Doorstop – Newcastle Institute for Energy and Resources

19 JANUARY 2017

E&OE

 

ARTHUR SINODINOS

It’s great to be here at the University of Newcastle’s Institute for Energy and Resources, which is a wonderful example of collaboration between industry, researchers and academia. And it, in large part, sums up what I want to be about in the Industry portfolio, which is how we get that collaboration between the different parts of what we call the innovation ecosystem. And if there’s one thing I want to be a mark of my stewardship of the portfolio, it’s getting that innovation ecosystem up and running: not just across the manufacturing sector, but the services sector; not just across small enterprise, but medium enterprise and large enterprise – so we have this innovation mindset across the economy, so we’re always thinking around corners, we’re always thinking about what comes next, how do we improve what we’re doing, how do we create the new products of the future.

And what the Institute has done here is show how, in partnership with industry and others, a great university like the University of Newcastle which is my – I’m an alumnus of the university – the way it can help to rebuild the future of a region like the Hunter. I’m a great proponent of the Hunter, I think it’s got a fantastic future, and I think what is being done here will help to drive that future. The university’s got a big role to play, and the role of Government is both directly – through our policies and programmes – to help promote what places like this are doing; but also, as I said yesterday in my statement about being recommended for appointment to the portfolio, it’s very important for us to link what we do in industry policy to trade policy, investment policy, regulatory policy.

I’ve seen today that the Labor Party are wanting to talk further about energy policy. Well, they should tell us where they stand on high energy costs, because we’ve got stories coming out of Queensland and Victoria about the way in which higher energy costs are driving jobs potentially offshore and reducing Australian jobs.

We want to create a situation where, through innovation and everything else, we have energy security, energy affordability, as well as reducing our greenhouse gas emissions. And we want to be able to walk and chew gum at the same time. What the Institute here is doing is finding innovative solutions to these problems, and also commercialising them. So, I’m very keen, in my stewardship of the portfolio, to keep this progress up.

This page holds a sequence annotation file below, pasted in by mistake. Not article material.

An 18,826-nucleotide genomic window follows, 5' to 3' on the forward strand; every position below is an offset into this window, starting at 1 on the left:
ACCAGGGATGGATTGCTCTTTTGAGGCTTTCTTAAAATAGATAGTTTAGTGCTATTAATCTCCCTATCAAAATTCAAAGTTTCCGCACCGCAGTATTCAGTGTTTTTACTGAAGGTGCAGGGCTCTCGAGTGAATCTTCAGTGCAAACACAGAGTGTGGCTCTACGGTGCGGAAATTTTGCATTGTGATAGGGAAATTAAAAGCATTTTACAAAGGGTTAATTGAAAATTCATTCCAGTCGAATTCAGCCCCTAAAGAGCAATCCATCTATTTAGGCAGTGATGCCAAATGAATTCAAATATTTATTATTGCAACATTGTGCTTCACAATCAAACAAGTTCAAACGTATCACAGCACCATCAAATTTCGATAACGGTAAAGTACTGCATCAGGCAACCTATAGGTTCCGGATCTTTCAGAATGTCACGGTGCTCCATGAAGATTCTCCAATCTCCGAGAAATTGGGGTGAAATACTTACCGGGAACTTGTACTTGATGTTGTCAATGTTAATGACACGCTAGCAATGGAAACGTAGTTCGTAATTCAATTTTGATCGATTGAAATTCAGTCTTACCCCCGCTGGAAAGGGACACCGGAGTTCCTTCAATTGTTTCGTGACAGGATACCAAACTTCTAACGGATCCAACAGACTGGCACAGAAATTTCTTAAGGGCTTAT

While I’m at it – and then I’m happy to take questions – let me also take the opportunity, being in the Hunter, to wish Pauli Pauli all the best after the accident last night. People are thinking about you, mate. I’m a St George supporter myself, but I’m also a former Novocastrian. I left here before the team was formed. So, congratulations on what sport is doing for the Hunter; and, mate, you get well soon too.

Any questions?

JOURNALIST

Yes, just wondering how this morning, taking on the role on Tuesday, how you feel at the moment after two days, I guess.

ARTHUR SINODINOS

Well, look, I’ve had some background having worked on elements of industry policy in other roles, but I’m really excited about what I see in terms of the ideas that Australia can generate. And the thing is: we can’t commercialise everything in Australia, but we’ve got such great ideas. The more we can do here, the more we can have local jobs. Innovation is about more wealth and it’s about more local jobs; and some of the stuff that the Institute is doing – which would lead to not just tens of jobs, but hundreds or thousands of jobs in the local region, through redirecting some of our infrastructure and some of our ideas into the agricultural sector here in the Hunter, building on what we’ve already done in light manufacturing and other aspects of manufacturing. It’s really a good time to be in the role. I think, in the community, people understand we’ve got to be really not so much working harder, but working smarter; and institutes like this are driving that process.

JOURNALIST

Senator, how surprised were you that you were elevated to this role, to this portfolio?

ARTHUR SINODINOS